The world of brain science was forever changed. Yet, “the scale of change [in the brain] is much smaller than what goes on during the critical period of development,” said a study co-author Elly Nedivi, a neuroscientist at the Massachusetts Institute of Technology (MIT) —
“but the fact that it goes on at all,
The truth is that neuroscientists today are completely baffled by how the brain is able to organize itself so perfectly.
Yet, the word “science” comes from the Latin word “scire” which means to know. “Science” is supposed to be a systematic, organized way of investigating the world. The catch is when specialized learning turns into a dogmatic worldview, it then becomes an end-in-itself — distorting what might have resulted in a more holistic truth.
With persistent reference to occult science Blavatsky insisted (SD 1:14), that “consciousness is inconceivable to us apart from change,” and, “motion best symbolises change, its essential characteristic.”
The Miracle of
West Meets East
In the emerging science of neuroplasticity and growing brain cells, we’ve come full circle again — in this case back to Buddha, who maintained it is “thoughts” that reign supreme over the physical brain and body.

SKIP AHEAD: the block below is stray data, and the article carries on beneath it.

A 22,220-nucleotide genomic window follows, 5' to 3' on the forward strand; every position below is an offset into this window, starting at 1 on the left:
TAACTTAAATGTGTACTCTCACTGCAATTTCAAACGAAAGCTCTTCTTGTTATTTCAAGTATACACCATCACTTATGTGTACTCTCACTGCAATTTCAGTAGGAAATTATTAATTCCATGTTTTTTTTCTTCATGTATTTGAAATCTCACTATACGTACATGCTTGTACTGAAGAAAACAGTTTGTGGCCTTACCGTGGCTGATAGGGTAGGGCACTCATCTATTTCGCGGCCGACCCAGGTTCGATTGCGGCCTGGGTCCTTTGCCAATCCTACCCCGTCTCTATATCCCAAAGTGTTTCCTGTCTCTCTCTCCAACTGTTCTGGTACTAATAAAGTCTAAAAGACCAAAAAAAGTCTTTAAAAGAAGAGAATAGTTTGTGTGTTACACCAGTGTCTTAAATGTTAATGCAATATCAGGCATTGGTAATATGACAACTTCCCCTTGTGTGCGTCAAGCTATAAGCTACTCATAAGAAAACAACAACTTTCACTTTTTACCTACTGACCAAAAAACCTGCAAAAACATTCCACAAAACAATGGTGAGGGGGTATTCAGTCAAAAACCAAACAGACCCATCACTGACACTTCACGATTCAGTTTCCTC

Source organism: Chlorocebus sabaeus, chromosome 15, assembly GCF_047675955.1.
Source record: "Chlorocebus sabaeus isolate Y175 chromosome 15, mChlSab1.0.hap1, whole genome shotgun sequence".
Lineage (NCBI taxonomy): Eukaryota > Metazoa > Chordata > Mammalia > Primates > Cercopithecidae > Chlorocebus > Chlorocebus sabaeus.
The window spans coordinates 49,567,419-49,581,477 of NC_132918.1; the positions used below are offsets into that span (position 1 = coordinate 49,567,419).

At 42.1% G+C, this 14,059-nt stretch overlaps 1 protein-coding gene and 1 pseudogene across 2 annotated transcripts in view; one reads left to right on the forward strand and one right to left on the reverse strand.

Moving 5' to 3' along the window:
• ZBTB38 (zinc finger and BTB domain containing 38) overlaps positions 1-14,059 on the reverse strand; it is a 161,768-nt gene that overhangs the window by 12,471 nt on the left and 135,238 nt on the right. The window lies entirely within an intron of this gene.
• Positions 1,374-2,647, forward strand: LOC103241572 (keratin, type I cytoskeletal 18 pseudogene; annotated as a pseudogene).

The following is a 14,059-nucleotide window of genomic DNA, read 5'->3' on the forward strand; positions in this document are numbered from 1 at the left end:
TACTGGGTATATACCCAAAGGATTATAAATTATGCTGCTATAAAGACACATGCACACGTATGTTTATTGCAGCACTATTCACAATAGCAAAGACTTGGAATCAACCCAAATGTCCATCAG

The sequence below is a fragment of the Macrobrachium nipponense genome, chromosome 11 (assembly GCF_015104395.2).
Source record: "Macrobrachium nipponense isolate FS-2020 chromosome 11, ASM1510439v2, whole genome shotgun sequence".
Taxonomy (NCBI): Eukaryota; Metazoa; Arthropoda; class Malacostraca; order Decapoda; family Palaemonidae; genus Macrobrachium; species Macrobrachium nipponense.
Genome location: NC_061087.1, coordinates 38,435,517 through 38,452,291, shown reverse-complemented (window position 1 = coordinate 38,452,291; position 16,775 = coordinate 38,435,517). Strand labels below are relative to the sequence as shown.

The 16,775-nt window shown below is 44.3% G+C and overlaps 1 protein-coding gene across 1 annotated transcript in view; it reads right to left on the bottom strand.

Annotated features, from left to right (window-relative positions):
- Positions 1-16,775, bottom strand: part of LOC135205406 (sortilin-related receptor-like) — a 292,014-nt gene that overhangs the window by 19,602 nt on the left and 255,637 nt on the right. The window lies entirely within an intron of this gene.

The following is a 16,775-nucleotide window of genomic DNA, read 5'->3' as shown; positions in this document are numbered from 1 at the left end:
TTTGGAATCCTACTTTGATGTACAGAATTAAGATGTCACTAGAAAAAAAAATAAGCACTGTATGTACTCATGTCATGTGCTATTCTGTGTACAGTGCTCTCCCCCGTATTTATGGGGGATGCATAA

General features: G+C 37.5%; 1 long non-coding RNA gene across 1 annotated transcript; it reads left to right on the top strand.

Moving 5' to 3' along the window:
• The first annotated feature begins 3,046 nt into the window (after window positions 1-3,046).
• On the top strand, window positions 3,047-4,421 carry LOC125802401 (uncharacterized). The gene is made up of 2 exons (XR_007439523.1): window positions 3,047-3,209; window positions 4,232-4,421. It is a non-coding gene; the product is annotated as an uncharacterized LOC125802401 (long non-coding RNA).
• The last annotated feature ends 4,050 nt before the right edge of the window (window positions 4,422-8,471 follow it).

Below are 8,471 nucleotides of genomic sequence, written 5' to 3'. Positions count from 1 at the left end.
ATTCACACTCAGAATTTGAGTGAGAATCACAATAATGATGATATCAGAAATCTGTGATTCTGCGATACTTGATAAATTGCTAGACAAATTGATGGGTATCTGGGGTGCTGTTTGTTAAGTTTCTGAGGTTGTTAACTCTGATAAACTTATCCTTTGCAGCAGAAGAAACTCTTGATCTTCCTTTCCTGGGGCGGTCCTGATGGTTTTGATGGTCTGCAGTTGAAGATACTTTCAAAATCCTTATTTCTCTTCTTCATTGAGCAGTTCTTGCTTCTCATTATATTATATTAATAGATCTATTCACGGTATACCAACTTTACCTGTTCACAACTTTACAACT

“All that we are is the result of what we have thought,” says the opening verse in the Dhammapada:-
“… all that we are is founded on our thoughts and formed of our thoughts.”
And if our thoughts can and should grow, it follows logically that the medium through which they are expressed, the neurons (brain cells), should also grow.
But what is it that initiates and orchestrates these changes? Must it not be that actual “thought producer” — the soul-perceiver within everyone? Theosophy maintains there must be, in fact, a higher directing power
above the intellect and functional brain mind, that often accomplishes what might seem like miracles.
A clip taken from the History Channel documentary about a Buddhist monk of Tibet who some how mummified himself through meditation, and whose body has somehow been miraculously preserved.
Scientist set out to discover what happened and study the monks preforming meditation under scientific test conditions, with amazing results.
Is there is a Master Planner working behind the scenes in our brain? One of the most convincing proofs of this is in the brains almost limitless resilience and capacity to adapt to changing conditions, to heal itself and restore order in the body — from the inside out.